Two policewomen have been told they could be prosecuted for caring for each other’s children.
Detective Constable Leanne Shepherd, who has a 2-year-old daughter, Edie, and her colleague DC Lucy Jarrett, mum to Amy, 3, share a full-time job. For over two years, they have also been looking after each other’s children while the other was at work.
Following an anonymous tip-off, Ofsted told the mums that their arrangement was illegal because they are not registered childminders.
“This arrangement was perfect for both of us as we were friends for many years while sharing a job and then we both had little girls,” said Leanne Shepherd. “The girls were together all day and grew up like sisters. I couldn’t believe it when an inspector turned up on my doorstep and said I was running an illegal childminding business. I thought there had been some mistake.”
Ofsted rules state that friends cannot receive a ‘rewards’ for looking after a child for more than two hours outside their home. Ofsted claim that although the mums never exchanged any money, the fact both were able to enjoy free childcare for their daughters was judged to be a reward.
To legally be able to continue to care for each other’s children, the pair would have to train as childminders. “We’ve thought through all the loopholes and it just wasn’t possible,” said Leanne. “To be a childminder you need to take exams and make modifications to your home such as blocking up fireplaces. I already have a career and my home is perfectly safe but those are the rules for people who are looking after lots of children professionally. There must be so many thousands of women in this situation. Ofsted really needs to change the rules.”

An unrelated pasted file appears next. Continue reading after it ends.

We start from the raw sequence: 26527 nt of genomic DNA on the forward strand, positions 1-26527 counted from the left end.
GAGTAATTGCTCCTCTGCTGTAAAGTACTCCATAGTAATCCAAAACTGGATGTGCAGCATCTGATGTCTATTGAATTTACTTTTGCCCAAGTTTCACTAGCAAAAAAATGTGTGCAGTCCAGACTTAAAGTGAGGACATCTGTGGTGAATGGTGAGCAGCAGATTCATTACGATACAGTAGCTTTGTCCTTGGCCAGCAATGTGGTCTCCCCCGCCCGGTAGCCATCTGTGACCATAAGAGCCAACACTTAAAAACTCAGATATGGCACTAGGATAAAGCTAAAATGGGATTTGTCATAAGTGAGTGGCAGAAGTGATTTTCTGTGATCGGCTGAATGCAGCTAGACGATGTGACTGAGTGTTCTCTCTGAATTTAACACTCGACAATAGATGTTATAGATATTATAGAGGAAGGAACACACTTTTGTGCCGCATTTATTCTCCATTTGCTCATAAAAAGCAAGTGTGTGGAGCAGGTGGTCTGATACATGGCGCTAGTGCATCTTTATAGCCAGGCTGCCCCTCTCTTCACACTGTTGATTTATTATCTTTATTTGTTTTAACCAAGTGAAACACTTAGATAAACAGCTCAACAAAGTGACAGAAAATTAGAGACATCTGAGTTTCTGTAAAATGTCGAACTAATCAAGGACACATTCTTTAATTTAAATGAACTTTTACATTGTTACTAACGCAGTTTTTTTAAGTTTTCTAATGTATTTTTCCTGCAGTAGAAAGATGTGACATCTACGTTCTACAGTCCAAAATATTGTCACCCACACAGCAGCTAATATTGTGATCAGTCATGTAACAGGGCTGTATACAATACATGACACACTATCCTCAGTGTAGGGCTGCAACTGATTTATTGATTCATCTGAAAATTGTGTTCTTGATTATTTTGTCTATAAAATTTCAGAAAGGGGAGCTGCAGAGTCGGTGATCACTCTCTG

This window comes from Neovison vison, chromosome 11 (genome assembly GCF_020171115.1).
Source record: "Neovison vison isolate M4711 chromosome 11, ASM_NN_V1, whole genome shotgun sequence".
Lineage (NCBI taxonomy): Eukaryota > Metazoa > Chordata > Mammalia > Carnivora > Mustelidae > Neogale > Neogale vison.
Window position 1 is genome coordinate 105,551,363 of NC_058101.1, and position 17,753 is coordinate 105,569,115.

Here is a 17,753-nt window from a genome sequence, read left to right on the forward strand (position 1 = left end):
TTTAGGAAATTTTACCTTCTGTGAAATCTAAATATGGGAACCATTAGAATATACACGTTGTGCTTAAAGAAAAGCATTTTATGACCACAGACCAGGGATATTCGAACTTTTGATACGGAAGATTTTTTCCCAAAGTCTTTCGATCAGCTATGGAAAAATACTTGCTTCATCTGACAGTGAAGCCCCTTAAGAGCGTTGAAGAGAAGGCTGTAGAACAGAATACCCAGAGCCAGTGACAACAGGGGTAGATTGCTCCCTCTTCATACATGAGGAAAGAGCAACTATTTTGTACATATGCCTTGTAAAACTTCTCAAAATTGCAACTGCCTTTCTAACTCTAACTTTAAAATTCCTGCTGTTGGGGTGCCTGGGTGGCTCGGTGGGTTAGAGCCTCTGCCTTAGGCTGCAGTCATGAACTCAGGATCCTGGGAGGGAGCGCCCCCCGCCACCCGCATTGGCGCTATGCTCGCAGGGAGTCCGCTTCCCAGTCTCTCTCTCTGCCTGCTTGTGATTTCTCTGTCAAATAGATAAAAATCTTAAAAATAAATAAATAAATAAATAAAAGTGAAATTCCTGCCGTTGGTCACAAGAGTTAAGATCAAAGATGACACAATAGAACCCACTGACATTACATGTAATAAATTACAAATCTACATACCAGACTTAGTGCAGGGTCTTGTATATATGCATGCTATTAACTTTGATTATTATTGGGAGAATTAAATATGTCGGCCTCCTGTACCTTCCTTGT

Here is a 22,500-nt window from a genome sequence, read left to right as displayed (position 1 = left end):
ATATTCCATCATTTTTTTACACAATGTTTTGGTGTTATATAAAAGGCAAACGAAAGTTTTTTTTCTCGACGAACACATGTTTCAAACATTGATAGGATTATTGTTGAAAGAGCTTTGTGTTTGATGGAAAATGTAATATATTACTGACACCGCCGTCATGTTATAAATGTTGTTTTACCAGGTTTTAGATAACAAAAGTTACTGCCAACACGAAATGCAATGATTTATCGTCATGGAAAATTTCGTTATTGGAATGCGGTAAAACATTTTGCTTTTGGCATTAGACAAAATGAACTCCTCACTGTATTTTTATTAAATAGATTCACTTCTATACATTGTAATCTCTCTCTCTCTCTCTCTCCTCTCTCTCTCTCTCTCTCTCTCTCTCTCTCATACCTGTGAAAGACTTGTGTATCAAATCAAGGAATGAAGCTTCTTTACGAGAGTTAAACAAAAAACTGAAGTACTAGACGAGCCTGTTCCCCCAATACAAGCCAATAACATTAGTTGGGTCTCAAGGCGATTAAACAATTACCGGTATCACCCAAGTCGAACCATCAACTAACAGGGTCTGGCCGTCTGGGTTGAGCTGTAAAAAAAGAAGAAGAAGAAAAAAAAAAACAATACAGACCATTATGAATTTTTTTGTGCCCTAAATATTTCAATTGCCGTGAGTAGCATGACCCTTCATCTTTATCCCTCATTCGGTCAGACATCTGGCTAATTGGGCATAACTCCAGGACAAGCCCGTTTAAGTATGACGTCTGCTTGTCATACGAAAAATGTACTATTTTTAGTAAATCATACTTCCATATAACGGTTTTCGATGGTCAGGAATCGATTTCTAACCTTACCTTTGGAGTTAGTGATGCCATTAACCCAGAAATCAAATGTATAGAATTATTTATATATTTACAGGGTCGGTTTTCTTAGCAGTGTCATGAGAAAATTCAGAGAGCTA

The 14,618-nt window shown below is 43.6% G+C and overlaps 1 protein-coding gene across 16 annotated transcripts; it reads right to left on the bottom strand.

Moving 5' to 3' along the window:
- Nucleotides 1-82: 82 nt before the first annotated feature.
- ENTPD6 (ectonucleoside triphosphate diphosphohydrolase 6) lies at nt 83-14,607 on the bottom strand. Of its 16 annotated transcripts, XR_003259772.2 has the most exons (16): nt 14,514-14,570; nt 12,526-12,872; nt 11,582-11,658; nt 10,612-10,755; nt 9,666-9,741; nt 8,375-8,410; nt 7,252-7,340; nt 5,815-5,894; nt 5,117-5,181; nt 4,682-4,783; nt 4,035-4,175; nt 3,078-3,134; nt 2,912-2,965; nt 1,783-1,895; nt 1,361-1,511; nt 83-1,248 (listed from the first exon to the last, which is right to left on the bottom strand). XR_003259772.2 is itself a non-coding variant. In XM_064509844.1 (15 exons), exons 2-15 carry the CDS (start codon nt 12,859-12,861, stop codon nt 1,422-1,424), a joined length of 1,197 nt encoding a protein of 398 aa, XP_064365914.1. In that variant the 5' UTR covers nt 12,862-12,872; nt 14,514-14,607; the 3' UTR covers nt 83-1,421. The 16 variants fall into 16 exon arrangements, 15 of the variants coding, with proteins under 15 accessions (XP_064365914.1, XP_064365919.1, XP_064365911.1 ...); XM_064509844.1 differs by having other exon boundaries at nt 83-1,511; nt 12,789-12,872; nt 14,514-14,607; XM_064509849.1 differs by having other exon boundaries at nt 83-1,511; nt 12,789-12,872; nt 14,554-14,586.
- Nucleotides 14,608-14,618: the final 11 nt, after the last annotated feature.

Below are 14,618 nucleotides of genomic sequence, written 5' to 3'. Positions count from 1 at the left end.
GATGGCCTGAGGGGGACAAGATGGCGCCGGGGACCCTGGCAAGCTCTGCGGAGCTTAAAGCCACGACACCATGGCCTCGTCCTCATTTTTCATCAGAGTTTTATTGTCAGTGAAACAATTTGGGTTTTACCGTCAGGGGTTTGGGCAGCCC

Leanne and Lucy’s job-share and childcare arrangements appear to make perfect sense, so what are they doing wrong? Well, Ofsted rules say that if person A is not related to person B, and provides childcare for person B for more than two hours a day or more than 14 days per year, and receives a reward for doing so, they are legally required to train and register as a childminder. This ‘reward’ is unclear at the moment and so potentially could be anything from payment to a bunch of flowers or a box of chocolates – in Leanne and Lucy’s case, their trade in childminding duties has been deemed a reward.
Leanne has now put Edie in a private nursery at a cost of nearly £500 per month – half her salary – and has had to claim childcare benefits to pay the fees.
“These children were looked after in a secure environment with people they knew,” Michelle Elliott, director of the children’s charity, Kidscape, told the BBC’s Breakfast programme. “There must be thousands of people out there who are doing the same thing who are now going to think, ‘Do I have to spend £300 or more a week on childcare?'”
An Ofsted spokesman said yesterday, “Ofsted applies the regulations in the 2006 Childcare Act. We are discussing with the Department for Children, Schools and Families the interpretation of the word ‘reward’ to establish if we might be able to make a change.”
Sign the online petition started by two of Leanne and Lucy’s pregnant colleagues asking the government to change the law to allow reciprocal childcare.
Make sure you know the childcare regulations.